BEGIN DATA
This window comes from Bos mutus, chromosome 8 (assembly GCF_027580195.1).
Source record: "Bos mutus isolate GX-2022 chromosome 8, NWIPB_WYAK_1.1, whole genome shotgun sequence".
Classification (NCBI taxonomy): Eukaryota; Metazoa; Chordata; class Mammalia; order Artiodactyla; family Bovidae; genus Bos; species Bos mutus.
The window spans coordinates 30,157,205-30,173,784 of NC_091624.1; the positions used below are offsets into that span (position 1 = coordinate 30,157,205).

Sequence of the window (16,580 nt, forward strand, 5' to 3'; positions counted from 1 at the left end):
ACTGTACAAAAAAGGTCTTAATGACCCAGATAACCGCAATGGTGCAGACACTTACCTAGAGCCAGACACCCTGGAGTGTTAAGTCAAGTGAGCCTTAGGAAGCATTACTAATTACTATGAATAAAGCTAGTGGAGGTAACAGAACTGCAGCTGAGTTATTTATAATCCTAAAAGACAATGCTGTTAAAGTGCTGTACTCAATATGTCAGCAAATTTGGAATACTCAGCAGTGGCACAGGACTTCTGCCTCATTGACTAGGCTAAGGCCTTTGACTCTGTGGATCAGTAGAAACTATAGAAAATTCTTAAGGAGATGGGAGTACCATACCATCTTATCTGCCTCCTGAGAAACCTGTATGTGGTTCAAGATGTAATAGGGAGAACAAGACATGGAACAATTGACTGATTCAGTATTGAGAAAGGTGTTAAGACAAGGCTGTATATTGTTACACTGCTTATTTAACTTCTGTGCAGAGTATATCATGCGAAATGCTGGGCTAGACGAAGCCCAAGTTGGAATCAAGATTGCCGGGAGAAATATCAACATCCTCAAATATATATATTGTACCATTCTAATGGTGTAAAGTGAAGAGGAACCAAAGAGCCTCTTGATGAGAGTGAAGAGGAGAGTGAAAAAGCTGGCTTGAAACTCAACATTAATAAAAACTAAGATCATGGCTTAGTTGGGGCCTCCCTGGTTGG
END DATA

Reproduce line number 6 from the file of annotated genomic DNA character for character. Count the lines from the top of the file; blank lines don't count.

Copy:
ACTGTACAAAAAAGGTCTTAATGACCCAGATAACCGCAATGGTGCAGACACTTACCTAGAGCCAGACACCCTGGAGTGTTAAGTCAAGTGAGCCTTAGGAAGCATTACTAATTACTATGAATAAAGCTAGTGGAGGTAACAGAACTGCAGCTGAGTTATTTATAATCCTAAAAGACAATGCTGTTAAAGTGCTGTACTCAATATGTCAGCAAATTTGGAATACTCAGCAGTGGCACAGGACTTCTGCCTCATTGACTAGGCTAAGGCCTTTGACTCTGTGGATCAGTAGAAACTATAGAAAATTCTTAAGGAGATGGGAGTACCATACCATCTTATCTGCCTCCTGAGAAACCTGTATGTGGTTCAAGATGTAATAGGGAGAACAAGACATGGAACAATTGACTGATTCAGTATTGAGAAAGGTGTTAAGACAAGGCTGTATATTGTTACACTGCTTATTTAACTTCTGTGCAGAGTATATCATGCGAAATGCTGGGCTAGACGAAGCCCAAGTTGGAATCAAGATTGCCGGGAGAAATATCAACATCCTCAAATATATATATTGTACCATTCTAATGGTGTAAAGTGAAGAGGAACCAAAGAGCCTCTTGATGAGAGTGAAGAGGAGAGTGAAAAAGCTGGCTTGAAACTCAACATTAATAAAAACTAAGATCATGGCTTAGTTGGGGCCTCCCTGGTTGG